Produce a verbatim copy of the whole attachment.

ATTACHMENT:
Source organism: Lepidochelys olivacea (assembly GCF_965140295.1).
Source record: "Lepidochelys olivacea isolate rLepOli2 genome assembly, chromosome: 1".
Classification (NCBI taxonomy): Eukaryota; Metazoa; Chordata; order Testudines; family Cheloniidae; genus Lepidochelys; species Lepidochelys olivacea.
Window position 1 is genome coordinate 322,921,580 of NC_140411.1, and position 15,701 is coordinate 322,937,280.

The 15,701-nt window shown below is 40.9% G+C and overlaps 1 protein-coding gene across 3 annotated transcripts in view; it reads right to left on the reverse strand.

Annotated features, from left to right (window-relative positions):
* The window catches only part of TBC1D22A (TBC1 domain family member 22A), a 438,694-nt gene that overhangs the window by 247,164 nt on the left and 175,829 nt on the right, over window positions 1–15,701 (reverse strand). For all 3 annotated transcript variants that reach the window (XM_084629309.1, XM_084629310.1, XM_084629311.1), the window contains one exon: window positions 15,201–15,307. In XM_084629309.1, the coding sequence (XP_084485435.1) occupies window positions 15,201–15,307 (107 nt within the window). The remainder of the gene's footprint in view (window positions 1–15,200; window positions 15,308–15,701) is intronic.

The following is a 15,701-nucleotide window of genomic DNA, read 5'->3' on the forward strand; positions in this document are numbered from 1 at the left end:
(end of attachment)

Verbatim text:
Source organism: Lepidochelys olivacea (assembly GCF_965140295.1).
Source record: "Lepidochelys olivacea isolate rLepOli2 genome assembly, chromosome: 1".
Classification (NCBI taxonomy): Eukaryota; Metazoa; Chordata; order Testudines; family Cheloniidae; genus Lepidochelys; species Lepidochelys olivacea.
Window position 1 is genome coordinate 322,921,580 of NC_140411.1, and position 15,701 is coordinate 322,937,280.

The 15,701-nt window shown below is 40.9% G+C and overlaps 1 protein-coding gene across 3 annotated transcripts in view; it reads right to left on the reverse strand.

Annotated features, from left to right (window-relative positions):
* The window catches only part of TBC1D22A (TBC1 domain family member 22A), a 438,694-nt gene that overhangs the window by 247,164 nt on the left and 175,829 nt on the right, over window positions 1–15,701 (reverse strand). For all 3 annotated transcript variants that reach the window (XM_084629309.1, XM_084629310.1, XM_084629311.1), the window contains one exon: window positions 15,201–15,307. In XM_084629309.1, the coding sequence (XP_084485435.1) occupies window positions 15,201–15,307 (107 nt within the window). The remainder of the gene's footprint in view (window positions 1–15,200; window positions 15,308–15,701) is intronic.

The following is a 15,701-nucleotide window of genomic DNA, read 5'->3' on the forward strand; positions in this document are numbered from 1 at the left end: